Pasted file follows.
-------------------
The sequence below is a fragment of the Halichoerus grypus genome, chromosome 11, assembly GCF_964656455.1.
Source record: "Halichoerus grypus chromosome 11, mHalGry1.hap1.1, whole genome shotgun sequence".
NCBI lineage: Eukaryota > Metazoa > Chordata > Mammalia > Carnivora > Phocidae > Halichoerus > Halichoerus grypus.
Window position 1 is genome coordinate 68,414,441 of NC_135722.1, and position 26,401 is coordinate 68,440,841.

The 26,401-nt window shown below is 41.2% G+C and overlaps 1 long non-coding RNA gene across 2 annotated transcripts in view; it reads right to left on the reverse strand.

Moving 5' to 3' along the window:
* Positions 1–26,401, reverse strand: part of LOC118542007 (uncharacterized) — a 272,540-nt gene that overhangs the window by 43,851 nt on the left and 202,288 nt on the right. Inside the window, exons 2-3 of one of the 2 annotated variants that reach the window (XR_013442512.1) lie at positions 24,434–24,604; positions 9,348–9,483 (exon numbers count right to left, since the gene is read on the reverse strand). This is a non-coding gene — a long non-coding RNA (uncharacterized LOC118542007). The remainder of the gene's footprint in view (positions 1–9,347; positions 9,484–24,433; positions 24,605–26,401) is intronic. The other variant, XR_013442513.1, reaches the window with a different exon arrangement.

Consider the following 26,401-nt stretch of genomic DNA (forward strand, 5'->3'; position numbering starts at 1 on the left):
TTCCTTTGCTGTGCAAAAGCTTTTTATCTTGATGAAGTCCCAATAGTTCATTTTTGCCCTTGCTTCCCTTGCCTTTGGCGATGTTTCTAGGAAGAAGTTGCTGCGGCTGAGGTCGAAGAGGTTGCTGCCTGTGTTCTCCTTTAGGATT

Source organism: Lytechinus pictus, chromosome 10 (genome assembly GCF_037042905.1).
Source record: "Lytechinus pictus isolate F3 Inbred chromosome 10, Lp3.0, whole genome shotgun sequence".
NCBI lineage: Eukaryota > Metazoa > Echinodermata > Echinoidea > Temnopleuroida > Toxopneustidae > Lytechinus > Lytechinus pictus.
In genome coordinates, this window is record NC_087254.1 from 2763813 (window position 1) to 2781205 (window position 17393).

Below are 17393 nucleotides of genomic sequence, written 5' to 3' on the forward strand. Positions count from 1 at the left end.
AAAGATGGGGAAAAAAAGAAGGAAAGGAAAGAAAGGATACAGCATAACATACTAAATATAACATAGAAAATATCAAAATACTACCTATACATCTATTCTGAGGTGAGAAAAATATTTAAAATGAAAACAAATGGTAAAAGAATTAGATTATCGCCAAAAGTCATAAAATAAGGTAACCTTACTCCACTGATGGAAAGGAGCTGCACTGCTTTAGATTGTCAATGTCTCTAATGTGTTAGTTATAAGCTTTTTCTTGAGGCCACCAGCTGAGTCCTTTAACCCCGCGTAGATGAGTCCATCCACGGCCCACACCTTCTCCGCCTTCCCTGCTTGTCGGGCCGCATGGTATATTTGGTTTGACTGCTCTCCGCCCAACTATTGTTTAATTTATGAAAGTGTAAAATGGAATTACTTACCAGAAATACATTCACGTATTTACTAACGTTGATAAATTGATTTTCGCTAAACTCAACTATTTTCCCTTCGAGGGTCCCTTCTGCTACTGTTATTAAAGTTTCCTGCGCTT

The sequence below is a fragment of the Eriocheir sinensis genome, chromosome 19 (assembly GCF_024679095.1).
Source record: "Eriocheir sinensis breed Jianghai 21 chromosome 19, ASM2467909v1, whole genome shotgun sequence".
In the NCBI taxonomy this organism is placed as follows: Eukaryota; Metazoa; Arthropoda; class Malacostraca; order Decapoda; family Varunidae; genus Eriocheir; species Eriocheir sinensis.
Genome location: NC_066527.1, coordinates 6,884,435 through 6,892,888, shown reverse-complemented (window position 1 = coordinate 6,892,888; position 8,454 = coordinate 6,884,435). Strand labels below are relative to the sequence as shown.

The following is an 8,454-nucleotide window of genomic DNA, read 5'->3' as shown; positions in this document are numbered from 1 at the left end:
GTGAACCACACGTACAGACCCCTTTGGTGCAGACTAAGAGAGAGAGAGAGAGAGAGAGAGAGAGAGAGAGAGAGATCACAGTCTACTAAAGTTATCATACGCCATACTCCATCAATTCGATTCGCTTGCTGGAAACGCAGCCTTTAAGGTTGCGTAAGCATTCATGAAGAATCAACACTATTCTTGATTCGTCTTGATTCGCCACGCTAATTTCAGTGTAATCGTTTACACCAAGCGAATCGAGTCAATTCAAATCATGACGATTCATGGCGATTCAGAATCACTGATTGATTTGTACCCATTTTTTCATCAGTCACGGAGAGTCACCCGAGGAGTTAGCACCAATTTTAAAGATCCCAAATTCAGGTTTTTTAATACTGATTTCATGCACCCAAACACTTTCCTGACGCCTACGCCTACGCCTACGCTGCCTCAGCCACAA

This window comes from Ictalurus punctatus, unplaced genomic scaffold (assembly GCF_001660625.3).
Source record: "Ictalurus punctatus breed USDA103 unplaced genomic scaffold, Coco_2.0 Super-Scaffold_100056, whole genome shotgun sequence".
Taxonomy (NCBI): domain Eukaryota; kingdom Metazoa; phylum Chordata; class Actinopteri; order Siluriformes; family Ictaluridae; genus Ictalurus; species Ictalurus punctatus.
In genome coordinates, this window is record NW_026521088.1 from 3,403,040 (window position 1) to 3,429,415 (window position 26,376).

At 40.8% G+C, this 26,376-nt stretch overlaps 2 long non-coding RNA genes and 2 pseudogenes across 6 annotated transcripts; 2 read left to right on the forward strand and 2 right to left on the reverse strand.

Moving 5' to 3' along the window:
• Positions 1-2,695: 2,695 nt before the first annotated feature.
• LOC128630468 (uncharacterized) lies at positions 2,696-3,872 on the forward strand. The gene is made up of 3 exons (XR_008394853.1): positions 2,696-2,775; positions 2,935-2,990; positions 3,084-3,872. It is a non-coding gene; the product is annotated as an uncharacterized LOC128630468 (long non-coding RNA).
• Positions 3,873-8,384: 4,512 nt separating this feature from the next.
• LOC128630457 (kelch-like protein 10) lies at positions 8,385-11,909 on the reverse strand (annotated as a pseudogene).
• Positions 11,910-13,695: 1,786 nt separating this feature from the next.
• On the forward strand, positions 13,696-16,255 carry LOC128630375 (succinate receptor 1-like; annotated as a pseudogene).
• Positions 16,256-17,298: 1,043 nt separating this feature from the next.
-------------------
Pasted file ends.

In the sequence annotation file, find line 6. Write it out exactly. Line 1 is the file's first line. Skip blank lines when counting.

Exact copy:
Moving 5' to 3' along the window: